## Why I don’t use the Tidyverse

There seems to be some revolution going on in the R sphere… people seem to be jumping at what is commonly known as the tidyverse, a collection of packages developed and maintained by the Chief Scientist of RStudio, Hadley Wickham.

In this post, I explain what the tidyverse is and why I resist using it, so read on!
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## Create realistic-looking Islands with R

Modern movies use a lot of mathematics for their computer animations and CGI effects, one of them is what is known under the name fractals.

In this post, we will use this technique to create islands with coastlines that look extraordinarily realistic. If you want to do that yourself read on!
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## Learning Data Science: Sentiment Analysis with Naive Bayes

As we have already seen in former posts simple methods can be surprisingly successful in yielding good results (see e.g Learning Data Science: Predicting Income Brackets or Teach R to read handwritten Digits with just 4 Lines of Code).

If you want to learn how some simple mathematics, known as Naive Bayes, can help you find out the sentiment of texts (in this case movie reviews) read on!
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## Learning R: Data Wrangling in Password Hacking Game

Data Scientists know that about 80% of a Data Science project consists of preparing the data so that they can be analyzed. Building Machine Learning models is the fun part that only comes afterwards!

This process is called Data Wrangling (or Data Munging). If you want to use some Base R data wrangling techniques in a fun game to hack a password read on!
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## Teach R to see by Borrowing a Brain

It has been an old dream to teach a computer to see, i.e. to hold something in front of a camera and let the computer tell you what it sees. For decades it has been exactly that: a dream – because we as human beings are able to see, we just don’t know how we do it, let alone be precise enough to put it into algorithmic form.

Enter machine learning!
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## Data Science on Rails: Analyzing Customer Churn

Customer Relationship Management (CRM) is not only about acquiring new customers but especially about retaining existing ones. That is because acquisition is often much more expensive than retention. In this post, we learn how to analyze the reasons of customer churn (i.e. customers leaving the company). We do this with a very convenient point-and-click interface for doing data science on top of R, so read on!
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## Extracting basic Plots from Novels: Dracula is a Man in a Hole

In 1965 the University of Chicago rejected Kurt Vonnegut’s college thesis, which claimed that all stories shared common structures, or “shapes”, including “Man in a Hole”, “Boy gets Girl” and “Cinderella”. Many years later the then already legendary Vonnegut gave a hilarious lecture on this idea – before continuing to read on please watch it here (about 4 minutes):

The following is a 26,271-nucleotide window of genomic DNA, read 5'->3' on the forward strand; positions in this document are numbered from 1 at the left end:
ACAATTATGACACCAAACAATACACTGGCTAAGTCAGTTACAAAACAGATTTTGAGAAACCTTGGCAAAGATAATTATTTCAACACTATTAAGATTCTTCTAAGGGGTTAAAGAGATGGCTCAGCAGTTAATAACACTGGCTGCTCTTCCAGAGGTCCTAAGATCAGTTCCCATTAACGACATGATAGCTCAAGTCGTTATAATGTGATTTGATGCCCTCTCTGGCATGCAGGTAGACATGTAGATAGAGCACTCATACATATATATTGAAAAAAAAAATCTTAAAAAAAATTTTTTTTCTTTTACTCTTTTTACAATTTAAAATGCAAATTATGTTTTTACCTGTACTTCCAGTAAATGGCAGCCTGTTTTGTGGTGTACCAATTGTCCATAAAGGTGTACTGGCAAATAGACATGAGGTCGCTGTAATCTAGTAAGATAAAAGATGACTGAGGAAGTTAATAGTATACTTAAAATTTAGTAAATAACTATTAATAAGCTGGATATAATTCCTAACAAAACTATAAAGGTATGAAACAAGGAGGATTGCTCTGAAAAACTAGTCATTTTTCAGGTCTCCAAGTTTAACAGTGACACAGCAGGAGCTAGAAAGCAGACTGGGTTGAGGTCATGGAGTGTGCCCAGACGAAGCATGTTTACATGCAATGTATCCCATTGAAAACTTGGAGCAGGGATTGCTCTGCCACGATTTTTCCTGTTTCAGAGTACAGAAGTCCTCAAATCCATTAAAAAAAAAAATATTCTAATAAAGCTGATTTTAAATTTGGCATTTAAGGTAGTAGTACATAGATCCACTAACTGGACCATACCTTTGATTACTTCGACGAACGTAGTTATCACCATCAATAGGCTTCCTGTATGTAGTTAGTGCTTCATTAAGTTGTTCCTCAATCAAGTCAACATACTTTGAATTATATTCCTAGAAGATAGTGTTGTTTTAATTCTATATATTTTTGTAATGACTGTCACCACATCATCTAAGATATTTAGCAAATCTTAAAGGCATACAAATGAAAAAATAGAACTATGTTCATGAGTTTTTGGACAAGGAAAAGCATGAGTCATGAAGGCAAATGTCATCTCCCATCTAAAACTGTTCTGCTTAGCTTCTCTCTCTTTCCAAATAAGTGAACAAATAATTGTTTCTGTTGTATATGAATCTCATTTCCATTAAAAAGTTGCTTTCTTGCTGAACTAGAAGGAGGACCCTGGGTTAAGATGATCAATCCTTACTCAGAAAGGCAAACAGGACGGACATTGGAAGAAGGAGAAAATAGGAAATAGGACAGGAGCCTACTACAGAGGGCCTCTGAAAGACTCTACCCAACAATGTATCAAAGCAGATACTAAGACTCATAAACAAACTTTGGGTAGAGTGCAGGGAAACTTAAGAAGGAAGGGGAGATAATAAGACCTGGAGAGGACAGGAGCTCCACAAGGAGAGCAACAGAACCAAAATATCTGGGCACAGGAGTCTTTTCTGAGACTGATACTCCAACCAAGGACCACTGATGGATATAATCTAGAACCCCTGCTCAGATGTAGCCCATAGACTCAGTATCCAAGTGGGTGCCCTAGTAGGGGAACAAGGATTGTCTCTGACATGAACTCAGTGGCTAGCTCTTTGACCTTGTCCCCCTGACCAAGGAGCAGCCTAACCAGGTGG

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## Understanding Blockchain Technology by building one in R

By now you will know that it is a good tradition of this blog to explain stuff by rebuilding toy examples of it in R (see e.g. Understanding the Maths of Computed Tomography (CT) scans, So, what is AI really? or Google’s Eigenvector… or how a Random Surfer finds the most relevant Webpages). This time we will do the same for the hyped Blockchain technology, so read on!
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## Finding free Science Books from Springer

Today the biggest book fair of the world starts again in Frankfurt, Germany. I thought this might be a good opportunity to do you some good!

Springer is one of the most renowned scientific publishing companies in the world. Normally, their books are quite expensive but also in the publishing business Open Access is a megatrend.

If you want to use R in a little fun project to find the latest additions of open access books to their program read on!
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## Cambridge Analytica: Microtargeting or How to catch voters with the LASSO

The two most disruptive political events of the last few years are undoubtedly the Brexit referendum to leave the European Union and the election of Donald Trump. Both are commonly associated with the political consulting firm Cambridge Analytica and a technique known as Microtargeting.

If you want to understand the data science behind the Cambridge Analytica/Facebook data scandal and Microtargeting (i.e. LASSO regression) by building a toy example in R read on!
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